Halloween candy collected in Rocky Mountain House suspected to be more trick than bad treat, RCMP say.
But Mounties say they are still investigating a case of suspected candy tampering.
After local preliminary tests done on doorstep-distributed candy suggested it may have been contaminated with the potentially deadly opioid, a more intensive investigation has now ruled out that or any other illegal drug, Mounties said Thursday.
“It comes from information from the RCMP drug lab which is much more intensive,” said Cpl. Troy Savinkoff.
“A presumptive positive can come when you test outside of the substance, that it could have been handled in the presence of fentanyl.”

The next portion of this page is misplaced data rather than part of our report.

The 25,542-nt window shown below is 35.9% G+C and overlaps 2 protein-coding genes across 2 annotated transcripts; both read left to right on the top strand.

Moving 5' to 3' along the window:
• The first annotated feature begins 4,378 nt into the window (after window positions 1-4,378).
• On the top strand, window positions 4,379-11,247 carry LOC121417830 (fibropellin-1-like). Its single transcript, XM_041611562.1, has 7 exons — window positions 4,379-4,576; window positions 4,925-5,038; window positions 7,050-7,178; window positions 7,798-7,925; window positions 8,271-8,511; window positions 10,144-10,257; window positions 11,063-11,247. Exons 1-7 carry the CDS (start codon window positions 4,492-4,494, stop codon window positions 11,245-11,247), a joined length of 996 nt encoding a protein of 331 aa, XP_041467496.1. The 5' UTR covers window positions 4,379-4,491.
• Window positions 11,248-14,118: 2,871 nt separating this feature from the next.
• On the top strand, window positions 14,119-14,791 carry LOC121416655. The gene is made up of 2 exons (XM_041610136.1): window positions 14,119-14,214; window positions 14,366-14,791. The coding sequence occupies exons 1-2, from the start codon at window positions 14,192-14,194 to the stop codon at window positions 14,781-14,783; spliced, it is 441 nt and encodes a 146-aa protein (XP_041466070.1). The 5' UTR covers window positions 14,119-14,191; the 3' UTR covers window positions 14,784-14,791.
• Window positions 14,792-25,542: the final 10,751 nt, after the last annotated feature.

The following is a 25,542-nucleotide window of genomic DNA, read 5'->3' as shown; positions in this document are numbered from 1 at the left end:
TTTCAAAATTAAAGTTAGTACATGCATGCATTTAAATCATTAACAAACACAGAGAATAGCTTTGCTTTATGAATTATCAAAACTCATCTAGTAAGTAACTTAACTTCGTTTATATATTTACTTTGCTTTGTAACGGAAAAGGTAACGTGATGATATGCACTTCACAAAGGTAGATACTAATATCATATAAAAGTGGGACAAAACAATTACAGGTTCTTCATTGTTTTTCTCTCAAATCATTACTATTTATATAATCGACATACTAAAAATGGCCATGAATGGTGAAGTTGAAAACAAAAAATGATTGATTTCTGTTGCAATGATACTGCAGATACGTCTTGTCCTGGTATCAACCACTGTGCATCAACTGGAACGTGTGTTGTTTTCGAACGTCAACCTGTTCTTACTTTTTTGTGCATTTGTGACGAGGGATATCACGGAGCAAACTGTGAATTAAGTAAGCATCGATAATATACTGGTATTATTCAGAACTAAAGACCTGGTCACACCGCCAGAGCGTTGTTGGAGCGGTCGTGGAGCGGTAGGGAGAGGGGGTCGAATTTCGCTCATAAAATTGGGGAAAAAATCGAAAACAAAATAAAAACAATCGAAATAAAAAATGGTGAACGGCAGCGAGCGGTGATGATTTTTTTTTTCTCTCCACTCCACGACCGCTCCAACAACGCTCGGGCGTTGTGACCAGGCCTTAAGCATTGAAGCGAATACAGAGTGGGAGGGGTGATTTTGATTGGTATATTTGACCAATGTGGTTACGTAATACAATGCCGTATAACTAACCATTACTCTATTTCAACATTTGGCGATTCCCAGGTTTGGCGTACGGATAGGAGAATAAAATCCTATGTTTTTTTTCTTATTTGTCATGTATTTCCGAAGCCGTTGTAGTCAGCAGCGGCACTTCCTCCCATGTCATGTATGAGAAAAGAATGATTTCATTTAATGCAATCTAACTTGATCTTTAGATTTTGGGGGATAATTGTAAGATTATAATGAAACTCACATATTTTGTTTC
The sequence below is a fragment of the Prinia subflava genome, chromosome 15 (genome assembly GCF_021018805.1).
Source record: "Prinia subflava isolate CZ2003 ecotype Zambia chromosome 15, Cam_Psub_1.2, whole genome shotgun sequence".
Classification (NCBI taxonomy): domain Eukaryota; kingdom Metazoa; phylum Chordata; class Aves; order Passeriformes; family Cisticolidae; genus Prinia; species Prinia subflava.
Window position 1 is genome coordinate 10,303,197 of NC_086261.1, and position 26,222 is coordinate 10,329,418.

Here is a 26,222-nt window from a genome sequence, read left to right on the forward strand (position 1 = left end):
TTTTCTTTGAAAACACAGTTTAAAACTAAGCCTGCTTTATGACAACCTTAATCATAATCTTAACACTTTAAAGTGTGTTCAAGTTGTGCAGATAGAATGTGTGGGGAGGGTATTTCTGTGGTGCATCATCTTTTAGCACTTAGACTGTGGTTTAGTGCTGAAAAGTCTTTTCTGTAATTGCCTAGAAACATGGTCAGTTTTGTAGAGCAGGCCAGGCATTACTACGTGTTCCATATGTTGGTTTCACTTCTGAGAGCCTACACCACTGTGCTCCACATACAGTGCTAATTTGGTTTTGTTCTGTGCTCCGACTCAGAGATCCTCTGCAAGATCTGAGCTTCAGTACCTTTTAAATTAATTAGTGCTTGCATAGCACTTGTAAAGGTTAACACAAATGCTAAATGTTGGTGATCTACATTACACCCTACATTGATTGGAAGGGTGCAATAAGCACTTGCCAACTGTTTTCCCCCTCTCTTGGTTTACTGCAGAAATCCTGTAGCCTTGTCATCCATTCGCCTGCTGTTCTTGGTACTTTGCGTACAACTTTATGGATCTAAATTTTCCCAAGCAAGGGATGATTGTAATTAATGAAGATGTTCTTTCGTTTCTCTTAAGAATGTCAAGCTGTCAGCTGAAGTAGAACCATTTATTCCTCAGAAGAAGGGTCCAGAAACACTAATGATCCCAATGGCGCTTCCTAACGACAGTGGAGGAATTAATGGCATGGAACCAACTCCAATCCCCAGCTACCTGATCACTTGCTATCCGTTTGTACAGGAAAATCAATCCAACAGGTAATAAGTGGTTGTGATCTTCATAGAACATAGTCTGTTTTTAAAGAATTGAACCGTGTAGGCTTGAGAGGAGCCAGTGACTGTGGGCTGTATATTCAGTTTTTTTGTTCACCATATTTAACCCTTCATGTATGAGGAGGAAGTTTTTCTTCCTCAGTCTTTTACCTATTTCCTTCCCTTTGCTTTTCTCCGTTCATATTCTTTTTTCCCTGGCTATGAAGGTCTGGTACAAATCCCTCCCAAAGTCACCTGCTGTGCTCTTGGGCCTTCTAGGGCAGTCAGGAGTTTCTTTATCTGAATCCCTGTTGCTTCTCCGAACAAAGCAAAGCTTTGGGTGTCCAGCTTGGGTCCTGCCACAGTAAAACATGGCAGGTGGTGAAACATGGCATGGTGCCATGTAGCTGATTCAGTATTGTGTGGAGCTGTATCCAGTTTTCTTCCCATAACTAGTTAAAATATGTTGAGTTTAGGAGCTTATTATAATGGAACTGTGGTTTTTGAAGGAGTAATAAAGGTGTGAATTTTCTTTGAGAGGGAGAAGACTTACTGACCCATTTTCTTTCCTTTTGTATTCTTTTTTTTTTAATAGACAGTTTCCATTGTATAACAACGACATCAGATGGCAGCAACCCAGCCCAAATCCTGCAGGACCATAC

But while none of those drugs were found on the dark, hard substance placed inside a candy package, RCMP are continuing to investigate it as illegal tampering, Savinkoff said.
“Every year we get reports of candy being tampered with and often investigations can discount risks, but this one was quite strange,” he said.
He could not say how many homes the child cheated in, but said the route covers a large geographic area in the rural region 215 kilometers northwest of Calgary.
A parent alerted Mounties to the tampering after three pieces of suspicious material were found in an opened candy package.
Calgary police responded to a report from a woman that she found a sewing needle in the wrapper of a chocolate bar her child received while trick-or-treating on the same Halloween night. The child did not eat the chocolate and neither did he wash impair.
The child visited more than 100 homes in the Panorama Hills neighborhood, police said, as they continue to investigate whether the needle was intentionally placed.